Trauma, inflammation or infections lead to the activation of the inflammatory cascade. When SIRS is mediated by an infectious insult, the inflammatory cascade is often initiated by endotoxin or exotoxin. Tissue macrophages, monocytes, mast cells, platelets, and endothelial cells are able to produce a multitude of cytokines. Cytokines tissue necrosis factor-α (TNF) and interleukin 1 (IL-1) are first released and initiate several cascades. The release of IL-1 and TNF (or the presence of endotoxin or exotoxin) leads to cleavage of the nuclear factor kappa B (NF-kB) inhibitor. Once the inhibitor is removed, NF-kB is able to initiate the production of mRNA that will induce the production other pro-inflammatory cytokines. IL-6 and IL-8 and interferon-gamma are the primary pro-inflammatory mediators induced by NF-kB. TNF and IL-1 have been shown to be released in large quantities within 1 h of an insult and have both local and systemic effects. [6]

They are responsible for fever and the release of stress hormones (norepinephrine, vasopressin and activation of the renin-angiotensin-aldosterone system). Other cytokines, especially IL-6, stimulate the release of acute phase reactants such as C-reactive protein. Infection has been shown to induce a greater release of TNF than does trauma, which therefore leads to a greater release of IL-6 and IL-8. This is suggested to be why there is higher fever associated with infection than trauma. [7]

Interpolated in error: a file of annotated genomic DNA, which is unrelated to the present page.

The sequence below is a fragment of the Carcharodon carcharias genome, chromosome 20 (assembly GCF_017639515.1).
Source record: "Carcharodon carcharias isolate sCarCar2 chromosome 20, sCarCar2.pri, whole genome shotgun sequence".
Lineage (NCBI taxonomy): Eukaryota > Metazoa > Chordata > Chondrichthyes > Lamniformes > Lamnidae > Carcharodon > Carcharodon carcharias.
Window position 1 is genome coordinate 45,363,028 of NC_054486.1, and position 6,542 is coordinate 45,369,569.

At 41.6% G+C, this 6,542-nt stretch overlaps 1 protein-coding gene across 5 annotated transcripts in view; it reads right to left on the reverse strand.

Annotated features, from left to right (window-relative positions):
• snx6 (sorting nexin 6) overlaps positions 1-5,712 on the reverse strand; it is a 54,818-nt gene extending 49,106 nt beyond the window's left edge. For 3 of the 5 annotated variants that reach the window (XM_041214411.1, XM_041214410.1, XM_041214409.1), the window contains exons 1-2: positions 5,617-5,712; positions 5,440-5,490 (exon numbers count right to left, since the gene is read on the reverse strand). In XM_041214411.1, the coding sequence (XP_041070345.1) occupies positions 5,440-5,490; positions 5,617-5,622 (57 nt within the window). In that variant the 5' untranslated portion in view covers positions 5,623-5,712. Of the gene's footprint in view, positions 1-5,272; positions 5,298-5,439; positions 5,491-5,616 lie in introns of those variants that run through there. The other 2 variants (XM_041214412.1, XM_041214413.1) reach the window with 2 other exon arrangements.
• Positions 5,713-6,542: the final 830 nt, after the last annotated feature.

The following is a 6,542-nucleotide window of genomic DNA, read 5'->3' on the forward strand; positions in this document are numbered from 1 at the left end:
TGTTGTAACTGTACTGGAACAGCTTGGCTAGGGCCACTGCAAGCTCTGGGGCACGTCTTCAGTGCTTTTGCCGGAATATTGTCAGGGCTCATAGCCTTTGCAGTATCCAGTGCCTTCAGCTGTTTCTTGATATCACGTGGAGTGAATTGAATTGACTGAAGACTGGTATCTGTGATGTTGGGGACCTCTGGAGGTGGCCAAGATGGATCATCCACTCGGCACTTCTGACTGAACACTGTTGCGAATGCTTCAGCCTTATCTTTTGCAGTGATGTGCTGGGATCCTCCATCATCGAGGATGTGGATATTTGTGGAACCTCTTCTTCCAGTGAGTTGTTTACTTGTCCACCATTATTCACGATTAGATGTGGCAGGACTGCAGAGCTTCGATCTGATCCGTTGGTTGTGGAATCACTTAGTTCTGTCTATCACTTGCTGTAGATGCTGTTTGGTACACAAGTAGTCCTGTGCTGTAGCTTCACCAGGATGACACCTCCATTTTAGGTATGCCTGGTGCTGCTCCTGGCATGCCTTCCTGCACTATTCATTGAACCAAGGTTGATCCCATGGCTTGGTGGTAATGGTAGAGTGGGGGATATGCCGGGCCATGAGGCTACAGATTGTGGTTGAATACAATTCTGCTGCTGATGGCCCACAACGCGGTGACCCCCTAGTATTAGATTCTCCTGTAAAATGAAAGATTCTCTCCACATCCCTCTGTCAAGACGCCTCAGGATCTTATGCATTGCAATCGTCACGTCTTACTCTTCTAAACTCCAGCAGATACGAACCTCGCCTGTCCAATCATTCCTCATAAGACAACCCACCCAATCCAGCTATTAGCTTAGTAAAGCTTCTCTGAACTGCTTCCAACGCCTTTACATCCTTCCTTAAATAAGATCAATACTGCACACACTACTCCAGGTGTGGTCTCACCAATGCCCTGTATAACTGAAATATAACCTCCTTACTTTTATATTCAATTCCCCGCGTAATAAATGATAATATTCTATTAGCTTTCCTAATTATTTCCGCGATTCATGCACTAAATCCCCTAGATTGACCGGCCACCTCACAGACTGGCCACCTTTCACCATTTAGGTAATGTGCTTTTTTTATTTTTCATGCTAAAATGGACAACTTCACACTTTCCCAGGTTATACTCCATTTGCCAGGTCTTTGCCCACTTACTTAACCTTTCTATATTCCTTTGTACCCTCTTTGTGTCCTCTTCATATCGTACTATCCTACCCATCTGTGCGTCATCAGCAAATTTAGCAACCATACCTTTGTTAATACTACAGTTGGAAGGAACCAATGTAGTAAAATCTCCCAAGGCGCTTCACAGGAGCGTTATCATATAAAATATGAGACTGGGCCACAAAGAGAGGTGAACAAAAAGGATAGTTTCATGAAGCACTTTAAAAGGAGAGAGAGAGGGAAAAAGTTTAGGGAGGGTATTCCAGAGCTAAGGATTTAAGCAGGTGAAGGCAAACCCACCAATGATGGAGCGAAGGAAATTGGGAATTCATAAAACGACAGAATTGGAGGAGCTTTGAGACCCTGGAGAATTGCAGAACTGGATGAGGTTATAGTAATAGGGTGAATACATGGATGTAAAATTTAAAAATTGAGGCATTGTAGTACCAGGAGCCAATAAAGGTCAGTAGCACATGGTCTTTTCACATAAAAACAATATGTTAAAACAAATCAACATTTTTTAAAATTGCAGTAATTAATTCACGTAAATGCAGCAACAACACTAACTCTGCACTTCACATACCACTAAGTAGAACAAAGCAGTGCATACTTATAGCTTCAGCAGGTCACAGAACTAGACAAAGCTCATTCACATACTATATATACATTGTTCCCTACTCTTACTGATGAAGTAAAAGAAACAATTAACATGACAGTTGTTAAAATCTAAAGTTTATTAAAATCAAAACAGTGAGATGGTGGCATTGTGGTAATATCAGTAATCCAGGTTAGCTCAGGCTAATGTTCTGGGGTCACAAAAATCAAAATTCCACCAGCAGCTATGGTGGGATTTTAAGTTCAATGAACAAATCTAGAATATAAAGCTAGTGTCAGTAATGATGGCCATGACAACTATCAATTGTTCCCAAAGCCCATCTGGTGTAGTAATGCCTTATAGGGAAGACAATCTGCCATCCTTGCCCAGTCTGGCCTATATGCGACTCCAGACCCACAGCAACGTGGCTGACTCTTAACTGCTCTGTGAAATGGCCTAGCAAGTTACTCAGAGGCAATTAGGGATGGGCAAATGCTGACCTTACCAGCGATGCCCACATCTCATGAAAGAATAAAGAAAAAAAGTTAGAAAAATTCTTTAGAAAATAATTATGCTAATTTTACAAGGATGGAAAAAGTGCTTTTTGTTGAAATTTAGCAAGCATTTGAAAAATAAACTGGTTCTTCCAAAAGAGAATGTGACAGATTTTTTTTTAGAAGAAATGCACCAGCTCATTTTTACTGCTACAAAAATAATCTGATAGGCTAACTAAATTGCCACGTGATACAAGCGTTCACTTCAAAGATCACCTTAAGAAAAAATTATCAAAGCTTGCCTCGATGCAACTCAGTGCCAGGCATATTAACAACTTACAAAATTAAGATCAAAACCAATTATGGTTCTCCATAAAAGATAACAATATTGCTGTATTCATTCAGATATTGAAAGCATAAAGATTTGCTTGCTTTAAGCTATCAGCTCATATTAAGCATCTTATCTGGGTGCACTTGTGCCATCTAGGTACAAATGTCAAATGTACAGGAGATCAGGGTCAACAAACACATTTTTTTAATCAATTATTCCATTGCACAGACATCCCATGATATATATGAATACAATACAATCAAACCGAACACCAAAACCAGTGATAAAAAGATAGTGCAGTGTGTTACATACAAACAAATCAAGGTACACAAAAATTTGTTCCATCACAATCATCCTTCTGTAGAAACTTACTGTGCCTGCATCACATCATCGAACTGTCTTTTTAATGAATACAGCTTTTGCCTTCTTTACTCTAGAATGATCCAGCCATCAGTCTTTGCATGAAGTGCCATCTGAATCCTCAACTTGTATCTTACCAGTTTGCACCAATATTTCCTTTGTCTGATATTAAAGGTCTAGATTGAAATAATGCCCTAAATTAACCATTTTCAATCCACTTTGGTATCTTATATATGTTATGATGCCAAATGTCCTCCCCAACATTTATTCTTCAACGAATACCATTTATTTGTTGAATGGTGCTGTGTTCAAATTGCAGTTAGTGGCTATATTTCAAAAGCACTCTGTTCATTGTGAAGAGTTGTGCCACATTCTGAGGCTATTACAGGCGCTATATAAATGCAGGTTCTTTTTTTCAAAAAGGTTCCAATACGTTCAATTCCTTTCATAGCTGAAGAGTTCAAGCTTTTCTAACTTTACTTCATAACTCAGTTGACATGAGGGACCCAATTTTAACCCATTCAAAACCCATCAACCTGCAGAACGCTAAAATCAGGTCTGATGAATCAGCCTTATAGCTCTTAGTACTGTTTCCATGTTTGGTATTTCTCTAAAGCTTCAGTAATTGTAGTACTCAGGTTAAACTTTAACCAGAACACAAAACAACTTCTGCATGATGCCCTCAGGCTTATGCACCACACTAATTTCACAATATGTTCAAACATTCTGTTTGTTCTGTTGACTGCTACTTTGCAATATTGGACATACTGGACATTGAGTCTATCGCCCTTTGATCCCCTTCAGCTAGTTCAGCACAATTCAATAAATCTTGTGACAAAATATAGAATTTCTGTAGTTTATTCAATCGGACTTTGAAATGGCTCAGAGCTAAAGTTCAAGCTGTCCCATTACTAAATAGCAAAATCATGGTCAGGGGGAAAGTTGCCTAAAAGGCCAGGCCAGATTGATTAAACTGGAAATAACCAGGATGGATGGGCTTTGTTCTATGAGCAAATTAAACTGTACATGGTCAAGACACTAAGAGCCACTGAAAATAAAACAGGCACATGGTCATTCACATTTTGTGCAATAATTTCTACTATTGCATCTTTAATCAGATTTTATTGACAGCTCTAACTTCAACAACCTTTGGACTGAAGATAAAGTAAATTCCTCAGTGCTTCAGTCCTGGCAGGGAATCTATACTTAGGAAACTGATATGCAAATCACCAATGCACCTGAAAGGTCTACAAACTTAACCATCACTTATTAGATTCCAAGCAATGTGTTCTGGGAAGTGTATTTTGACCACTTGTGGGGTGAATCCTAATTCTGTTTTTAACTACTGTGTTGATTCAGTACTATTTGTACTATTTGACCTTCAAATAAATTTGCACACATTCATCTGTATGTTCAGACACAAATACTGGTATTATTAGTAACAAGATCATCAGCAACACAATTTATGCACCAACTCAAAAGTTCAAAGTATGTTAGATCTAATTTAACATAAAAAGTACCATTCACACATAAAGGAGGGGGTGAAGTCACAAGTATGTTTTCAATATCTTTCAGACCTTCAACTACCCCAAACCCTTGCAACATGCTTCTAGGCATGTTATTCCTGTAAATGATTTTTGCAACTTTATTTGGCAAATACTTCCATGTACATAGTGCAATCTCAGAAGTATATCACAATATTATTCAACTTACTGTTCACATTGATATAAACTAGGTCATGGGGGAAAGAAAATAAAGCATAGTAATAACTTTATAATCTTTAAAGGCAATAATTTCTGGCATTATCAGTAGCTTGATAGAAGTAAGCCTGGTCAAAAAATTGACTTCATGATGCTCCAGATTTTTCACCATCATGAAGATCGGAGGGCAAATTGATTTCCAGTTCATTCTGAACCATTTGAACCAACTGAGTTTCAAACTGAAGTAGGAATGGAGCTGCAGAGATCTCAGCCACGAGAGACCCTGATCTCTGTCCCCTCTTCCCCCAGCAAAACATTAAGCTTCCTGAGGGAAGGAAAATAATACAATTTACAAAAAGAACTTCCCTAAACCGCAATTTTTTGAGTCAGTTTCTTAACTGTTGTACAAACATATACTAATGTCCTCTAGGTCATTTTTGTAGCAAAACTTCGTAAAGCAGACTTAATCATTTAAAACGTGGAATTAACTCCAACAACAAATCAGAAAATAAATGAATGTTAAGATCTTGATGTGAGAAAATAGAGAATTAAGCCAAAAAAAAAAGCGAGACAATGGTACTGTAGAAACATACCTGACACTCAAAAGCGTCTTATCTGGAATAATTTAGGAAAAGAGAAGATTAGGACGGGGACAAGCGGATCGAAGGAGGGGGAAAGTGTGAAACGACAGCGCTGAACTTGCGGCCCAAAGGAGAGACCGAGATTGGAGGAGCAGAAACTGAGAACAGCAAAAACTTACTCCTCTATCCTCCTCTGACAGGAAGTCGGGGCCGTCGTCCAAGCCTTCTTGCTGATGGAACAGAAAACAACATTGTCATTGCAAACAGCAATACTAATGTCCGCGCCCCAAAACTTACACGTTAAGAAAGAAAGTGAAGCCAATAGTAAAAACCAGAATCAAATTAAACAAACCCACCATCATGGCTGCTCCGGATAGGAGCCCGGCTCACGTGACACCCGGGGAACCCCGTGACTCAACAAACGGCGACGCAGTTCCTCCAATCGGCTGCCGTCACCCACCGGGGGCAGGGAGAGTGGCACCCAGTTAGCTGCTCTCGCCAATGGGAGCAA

The cumulative effect of this inflammatory cascade is an unbalanced state with inflammation and coagulation dominating. To counteract the acute inflammatory response, the body is equipped to reverse this process via counter inflammatory response syndrome (CARS). IL-4 and IL-10 are cytokines responsible for decreasing the production of TNF, IL-1, IL-6, and IL-8. The acute phase response also produces antagonists to TNF and IL-1 receptors. [5]

These antagonists either bind the cytokine and thereby inactivate it or block the receptors. The balance of SIRS and CARS is a critical factor in determining a patient's outcome. [5]

A careful review of initial vital signs is an integral component to making the diagnosis. Repeating of vital signs periodically during the initial evaluation period is necessary as multiple other factors (stress, anxiety, exertion of walking to the examination room, etc.) may lead to a false diagnosis of SIRS. A focused physical examination based on a patient's complaints is adequate in most situations. [8]